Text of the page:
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Science

Separating crude oil

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Crude oil is a mixture of compounds called hydrocarbons. Many useful materials can be produced from crude oil. It can be separated into different fractions using fractional distillation, and some of these can be used as fuels.

Alkanes

Crude oil forms naturally over millions of years from the remains of living things. Most of the compounds in crude oil are hydrocarbons. These are compounds that contain hydrogen and carbon atoms only, joined together by chemical bonds called covalent bonds. There are different types of hydrocarbon, but most of the ones in crude oil are alkanes.

The alkanes are a family of hydrocarbons that share the same general formula. This is:

CnH2n+2

The general formula means that the number of hydrogen atoms in an alkane is double the number of carbon atoms, plus two. For example, methane is CH4 and ethane is C2H6.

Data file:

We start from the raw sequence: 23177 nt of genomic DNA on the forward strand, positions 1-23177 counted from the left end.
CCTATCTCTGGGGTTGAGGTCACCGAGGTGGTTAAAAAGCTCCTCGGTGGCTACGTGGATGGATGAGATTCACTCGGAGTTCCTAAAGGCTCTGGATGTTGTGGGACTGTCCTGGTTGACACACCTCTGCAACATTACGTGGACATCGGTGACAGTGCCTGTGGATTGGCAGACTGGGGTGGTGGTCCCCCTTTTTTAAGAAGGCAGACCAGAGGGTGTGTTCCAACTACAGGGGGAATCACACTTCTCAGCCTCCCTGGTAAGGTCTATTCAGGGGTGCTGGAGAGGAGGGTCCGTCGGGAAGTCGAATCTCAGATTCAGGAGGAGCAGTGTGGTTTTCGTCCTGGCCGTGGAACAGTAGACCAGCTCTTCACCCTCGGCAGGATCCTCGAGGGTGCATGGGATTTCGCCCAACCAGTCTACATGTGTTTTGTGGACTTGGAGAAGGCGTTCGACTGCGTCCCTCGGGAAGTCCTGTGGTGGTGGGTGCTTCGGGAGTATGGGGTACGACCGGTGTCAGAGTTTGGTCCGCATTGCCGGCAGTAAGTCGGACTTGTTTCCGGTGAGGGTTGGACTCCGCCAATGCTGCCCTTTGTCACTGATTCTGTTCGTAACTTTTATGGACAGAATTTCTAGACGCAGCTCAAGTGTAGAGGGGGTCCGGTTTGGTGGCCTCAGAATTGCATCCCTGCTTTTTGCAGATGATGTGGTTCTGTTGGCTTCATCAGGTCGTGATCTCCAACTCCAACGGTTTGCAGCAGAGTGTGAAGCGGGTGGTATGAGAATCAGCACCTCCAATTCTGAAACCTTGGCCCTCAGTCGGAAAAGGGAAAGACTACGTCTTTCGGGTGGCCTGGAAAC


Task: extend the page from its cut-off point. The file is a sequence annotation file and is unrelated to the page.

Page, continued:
Alkane molecules can be represented by displayed formulas. In a displayed formula, each atom is shown as its symbol (C or H) and each covalent bond by a straight line. This table shows four different alkanes.

Structure of alkanes

alkaneMolecular formulaDisplayed formulaMolecular model
methaneCH4H - C - H, with an H above and below the C.one carbon atom and four hydrogen atoms
ethaneC2H6two C's and six H'stwo carbon atoms and six hydrogen atoms
propaneC3H8three C's and eight H'sthree carbon atoms and eight hydrogen atoms
butaneC4H10four C's and ten H's atomsfour carbon atoms and ten hydrogen atoms

Notice that the molecular models show that the bonds are not really at 90°C, but this makes displayed formulas easier to draw.

Alkanes are saturated hydrocarbons. This means that their carbon atoms are joined to each other by single bonds. This makes them relatively unreactive, apart from burning or combustion, which is their reaction with oxygen in the air.

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